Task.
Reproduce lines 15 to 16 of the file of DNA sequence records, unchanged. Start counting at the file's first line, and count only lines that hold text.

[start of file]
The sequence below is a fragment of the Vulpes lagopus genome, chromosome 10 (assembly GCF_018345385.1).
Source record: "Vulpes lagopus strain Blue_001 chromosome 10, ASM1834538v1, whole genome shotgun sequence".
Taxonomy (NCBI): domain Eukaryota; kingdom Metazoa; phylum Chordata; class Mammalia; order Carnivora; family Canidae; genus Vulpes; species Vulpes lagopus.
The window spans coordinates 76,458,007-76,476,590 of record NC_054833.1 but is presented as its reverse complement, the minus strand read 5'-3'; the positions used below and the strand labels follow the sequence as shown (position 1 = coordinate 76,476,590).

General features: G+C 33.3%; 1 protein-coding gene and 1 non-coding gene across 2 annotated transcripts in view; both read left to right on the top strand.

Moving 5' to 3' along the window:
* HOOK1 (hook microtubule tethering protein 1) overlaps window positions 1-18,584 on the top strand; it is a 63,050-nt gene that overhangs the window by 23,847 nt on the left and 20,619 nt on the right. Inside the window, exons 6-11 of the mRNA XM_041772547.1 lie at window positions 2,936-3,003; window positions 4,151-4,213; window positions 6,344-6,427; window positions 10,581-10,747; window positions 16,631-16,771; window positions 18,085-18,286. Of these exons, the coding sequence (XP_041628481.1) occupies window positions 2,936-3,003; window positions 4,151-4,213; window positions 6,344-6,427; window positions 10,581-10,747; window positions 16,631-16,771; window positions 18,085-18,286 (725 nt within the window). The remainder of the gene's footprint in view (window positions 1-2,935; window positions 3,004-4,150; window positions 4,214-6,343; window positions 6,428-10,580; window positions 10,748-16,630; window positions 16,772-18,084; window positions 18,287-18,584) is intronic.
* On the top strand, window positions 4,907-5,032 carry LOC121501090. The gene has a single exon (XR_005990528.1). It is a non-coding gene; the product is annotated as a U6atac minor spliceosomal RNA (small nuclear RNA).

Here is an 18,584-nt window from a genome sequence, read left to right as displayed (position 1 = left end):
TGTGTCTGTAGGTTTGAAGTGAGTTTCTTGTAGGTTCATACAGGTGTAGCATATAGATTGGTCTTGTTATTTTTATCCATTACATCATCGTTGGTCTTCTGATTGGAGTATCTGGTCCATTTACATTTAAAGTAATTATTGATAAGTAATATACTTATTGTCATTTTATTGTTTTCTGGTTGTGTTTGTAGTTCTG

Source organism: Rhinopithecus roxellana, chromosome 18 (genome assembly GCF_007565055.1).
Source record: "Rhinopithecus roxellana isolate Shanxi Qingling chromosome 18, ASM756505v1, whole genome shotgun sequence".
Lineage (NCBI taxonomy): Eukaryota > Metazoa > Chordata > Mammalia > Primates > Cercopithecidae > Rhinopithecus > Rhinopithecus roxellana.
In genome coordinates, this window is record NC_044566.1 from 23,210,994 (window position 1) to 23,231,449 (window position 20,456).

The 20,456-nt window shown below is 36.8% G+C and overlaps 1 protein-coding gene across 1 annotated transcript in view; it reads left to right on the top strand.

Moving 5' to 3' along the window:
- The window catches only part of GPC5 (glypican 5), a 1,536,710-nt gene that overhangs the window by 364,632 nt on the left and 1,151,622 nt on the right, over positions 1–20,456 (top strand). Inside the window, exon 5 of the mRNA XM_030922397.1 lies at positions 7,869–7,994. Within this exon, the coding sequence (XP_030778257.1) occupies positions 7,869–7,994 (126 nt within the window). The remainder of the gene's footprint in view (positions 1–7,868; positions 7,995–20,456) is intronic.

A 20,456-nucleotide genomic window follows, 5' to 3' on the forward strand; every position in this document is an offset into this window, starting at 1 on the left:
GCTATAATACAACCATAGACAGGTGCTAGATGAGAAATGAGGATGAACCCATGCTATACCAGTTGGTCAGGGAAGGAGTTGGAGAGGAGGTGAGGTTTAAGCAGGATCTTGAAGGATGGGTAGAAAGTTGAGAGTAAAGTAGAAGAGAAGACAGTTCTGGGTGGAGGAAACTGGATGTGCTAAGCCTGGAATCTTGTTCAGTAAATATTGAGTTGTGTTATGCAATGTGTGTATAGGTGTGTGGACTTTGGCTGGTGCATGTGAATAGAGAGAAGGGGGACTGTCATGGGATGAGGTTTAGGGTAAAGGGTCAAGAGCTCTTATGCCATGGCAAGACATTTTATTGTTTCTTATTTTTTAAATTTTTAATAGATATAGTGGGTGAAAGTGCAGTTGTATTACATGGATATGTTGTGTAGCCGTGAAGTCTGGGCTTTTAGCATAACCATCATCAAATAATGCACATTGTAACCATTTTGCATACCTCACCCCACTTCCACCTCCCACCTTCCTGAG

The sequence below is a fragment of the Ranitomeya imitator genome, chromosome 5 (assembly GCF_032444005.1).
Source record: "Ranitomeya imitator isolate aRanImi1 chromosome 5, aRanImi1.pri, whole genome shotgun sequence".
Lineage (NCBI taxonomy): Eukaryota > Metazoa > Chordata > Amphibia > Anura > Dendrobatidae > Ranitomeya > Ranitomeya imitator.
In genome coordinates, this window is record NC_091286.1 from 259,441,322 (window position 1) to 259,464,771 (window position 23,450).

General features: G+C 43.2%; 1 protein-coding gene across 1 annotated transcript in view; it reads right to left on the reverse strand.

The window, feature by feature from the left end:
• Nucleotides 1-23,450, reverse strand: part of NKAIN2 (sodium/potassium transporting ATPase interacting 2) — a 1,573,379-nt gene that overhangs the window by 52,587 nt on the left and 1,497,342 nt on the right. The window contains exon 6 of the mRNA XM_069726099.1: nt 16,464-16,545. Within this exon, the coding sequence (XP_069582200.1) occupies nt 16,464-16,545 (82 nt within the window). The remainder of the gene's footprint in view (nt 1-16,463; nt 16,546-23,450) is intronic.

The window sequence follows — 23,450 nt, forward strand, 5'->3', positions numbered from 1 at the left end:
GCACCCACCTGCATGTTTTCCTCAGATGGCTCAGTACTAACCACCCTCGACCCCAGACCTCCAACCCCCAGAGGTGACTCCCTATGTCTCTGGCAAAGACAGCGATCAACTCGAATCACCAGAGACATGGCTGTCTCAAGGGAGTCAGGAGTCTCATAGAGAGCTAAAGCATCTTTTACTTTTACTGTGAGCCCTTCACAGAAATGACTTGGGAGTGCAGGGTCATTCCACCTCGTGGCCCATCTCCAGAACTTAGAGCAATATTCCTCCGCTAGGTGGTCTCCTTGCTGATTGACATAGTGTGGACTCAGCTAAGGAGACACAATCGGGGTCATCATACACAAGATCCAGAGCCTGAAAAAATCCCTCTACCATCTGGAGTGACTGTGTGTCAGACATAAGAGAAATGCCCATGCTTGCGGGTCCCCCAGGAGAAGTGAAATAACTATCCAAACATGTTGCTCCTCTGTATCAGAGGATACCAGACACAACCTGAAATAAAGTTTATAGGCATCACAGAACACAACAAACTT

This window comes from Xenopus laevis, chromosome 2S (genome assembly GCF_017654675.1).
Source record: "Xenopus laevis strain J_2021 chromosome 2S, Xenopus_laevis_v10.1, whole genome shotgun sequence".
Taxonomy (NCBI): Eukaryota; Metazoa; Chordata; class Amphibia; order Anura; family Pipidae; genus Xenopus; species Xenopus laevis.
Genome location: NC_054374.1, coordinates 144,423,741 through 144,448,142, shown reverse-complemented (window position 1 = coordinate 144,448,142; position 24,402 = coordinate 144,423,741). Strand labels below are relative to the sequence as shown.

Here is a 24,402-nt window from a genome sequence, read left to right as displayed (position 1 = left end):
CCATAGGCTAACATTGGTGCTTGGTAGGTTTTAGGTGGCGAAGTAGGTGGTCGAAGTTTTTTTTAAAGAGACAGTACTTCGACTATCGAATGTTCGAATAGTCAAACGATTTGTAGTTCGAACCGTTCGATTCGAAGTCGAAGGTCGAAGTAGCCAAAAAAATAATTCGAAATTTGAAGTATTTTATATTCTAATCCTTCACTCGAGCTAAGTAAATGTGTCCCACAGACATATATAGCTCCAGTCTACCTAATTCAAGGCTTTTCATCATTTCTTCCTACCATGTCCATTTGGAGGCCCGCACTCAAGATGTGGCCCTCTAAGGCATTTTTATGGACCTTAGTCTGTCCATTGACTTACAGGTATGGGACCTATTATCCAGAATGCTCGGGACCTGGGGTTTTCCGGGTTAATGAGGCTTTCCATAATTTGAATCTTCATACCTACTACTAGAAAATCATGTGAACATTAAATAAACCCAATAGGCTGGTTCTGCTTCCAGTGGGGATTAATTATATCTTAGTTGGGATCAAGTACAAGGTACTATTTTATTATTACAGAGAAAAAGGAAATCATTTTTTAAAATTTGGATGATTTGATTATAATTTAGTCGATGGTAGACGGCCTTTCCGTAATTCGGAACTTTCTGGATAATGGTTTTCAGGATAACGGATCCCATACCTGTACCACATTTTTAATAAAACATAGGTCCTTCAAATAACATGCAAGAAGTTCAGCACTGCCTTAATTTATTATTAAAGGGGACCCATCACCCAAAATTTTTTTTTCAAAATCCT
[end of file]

The 20,456-nt window shown below is 36.8% G+C and overlaps 1 protein-coding gene across 1 annotated transcript in view; it reads left to right on the top strand.

Moving 5' to 3' along the window: